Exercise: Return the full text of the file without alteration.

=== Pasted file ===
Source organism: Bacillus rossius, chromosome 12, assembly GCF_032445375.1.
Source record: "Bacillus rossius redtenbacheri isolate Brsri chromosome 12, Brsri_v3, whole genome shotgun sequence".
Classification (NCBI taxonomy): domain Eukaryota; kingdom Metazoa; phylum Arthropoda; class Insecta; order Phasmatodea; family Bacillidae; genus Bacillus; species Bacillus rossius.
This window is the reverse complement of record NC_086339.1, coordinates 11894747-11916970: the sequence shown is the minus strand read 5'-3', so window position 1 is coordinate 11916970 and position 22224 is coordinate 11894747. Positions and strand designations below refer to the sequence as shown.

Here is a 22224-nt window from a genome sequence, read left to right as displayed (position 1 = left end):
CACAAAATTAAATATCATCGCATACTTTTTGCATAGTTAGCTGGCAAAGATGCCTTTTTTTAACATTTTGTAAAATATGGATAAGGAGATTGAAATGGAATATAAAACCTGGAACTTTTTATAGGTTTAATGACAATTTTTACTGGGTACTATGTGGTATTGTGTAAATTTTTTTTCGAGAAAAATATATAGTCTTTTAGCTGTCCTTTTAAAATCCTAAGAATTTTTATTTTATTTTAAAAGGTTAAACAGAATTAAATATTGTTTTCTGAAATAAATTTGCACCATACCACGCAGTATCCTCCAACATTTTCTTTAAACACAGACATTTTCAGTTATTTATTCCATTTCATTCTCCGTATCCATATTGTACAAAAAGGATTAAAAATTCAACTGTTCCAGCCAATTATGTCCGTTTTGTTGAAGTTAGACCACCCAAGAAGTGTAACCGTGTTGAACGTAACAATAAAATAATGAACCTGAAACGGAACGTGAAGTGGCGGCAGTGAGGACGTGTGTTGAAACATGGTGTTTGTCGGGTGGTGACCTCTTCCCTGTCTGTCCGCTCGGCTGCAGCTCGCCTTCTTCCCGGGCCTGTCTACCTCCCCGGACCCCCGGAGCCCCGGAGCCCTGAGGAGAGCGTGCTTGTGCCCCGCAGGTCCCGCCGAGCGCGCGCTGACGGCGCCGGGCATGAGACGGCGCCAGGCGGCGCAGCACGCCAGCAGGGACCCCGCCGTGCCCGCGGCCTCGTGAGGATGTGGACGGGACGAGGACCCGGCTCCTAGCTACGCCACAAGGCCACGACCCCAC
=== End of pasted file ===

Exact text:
Source organism: Bacillus rossius, chromosome 12, assembly GCF_032445375.1.
Source record: "Bacillus rossius redtenbacheri isolate Brsri chromosome 12, Brsri_v3, whole genome shotgun sequence".
Classification (NCBI taxonomy): domain Eukaryota; kingdom Metazoa; phylum Arthropoda; class Insecta; order Phasmatodea; family Bacillidae; genus Bacillus; species Bacillus rossius.
This window is the reverse complement of record NC_086339.1, coordinates 11894747-11916970: the sequence shown is the minus strand read 5'-3', so window position 1 is coordinate 11916970 and position 22224 is coordinate 11894747. Positions and strand designations below refer to the sequence as shown.

Here is a 22224-nt window from a genome sequence, read left to right as displayed (position 1 = left end):
CACAAAATTAAATATCATCGCATACTTTTTGCATAGTTAGCTGGCAAAGATGCCTTTTTTTAACATTTTGTAAAATATGGATAAGGAGATTGAAATGGAATATAAAACCTGGAACTTTTTATAGGTTTAATGACAATTTTTACTGGGTACTATGTGGTATTGTGTAAATTTTTTTTCGAGAAAAATATATAGTCTTTTAGCTGTCCTTTTAAAATCCTAAGAATTTTTATTTTATTTTAAAAGGTTAAACAGAATTAAATATTGTTTTCTGAAATAAATTTGCACCATACCACGCAGTATCCTCCAACATTTTCTTTAAACACAGACATTTTCAGTTATTTATTCCATTTCATTCTCCGTATCCATATTGTACAAAAAGGATTAAAAATTCAACTGTTCCAGCCAATTATGTCCGTTTTGTTGAAGTTAGACCACCCAAGAAGTGTAACCGTGTTGAACGTAACAATAAAATAATGAACCTGAAACGGAACGTGAAGTGGCGGCAGTGAGGACGTGTGTTGAAACATGGTGTTTGTCGGGTGGTGACCTCTTCCCTGTCTGTCCGCTCGGCTGCAGCTCGCCTTCTTCCCGGGCCTGTCTACCTCCCCGGACCCCCGGAGCCCCGGAGCCCTGAGGAGAGCGTGCTTGTGCCCCGCAGGTCCCGCCGAGCGCGCGCTGACGGCGCCGGGCATGAGACGGCGCCAGGCGGCGCAGCACGCCAGCAGGGACCCCGCCGTGCCCGCGGCCTCGTGAGGATGTGGACGGGACGAGGACCCGGCTCCTAGCTACGCCACAAGGCCACGACCCCAC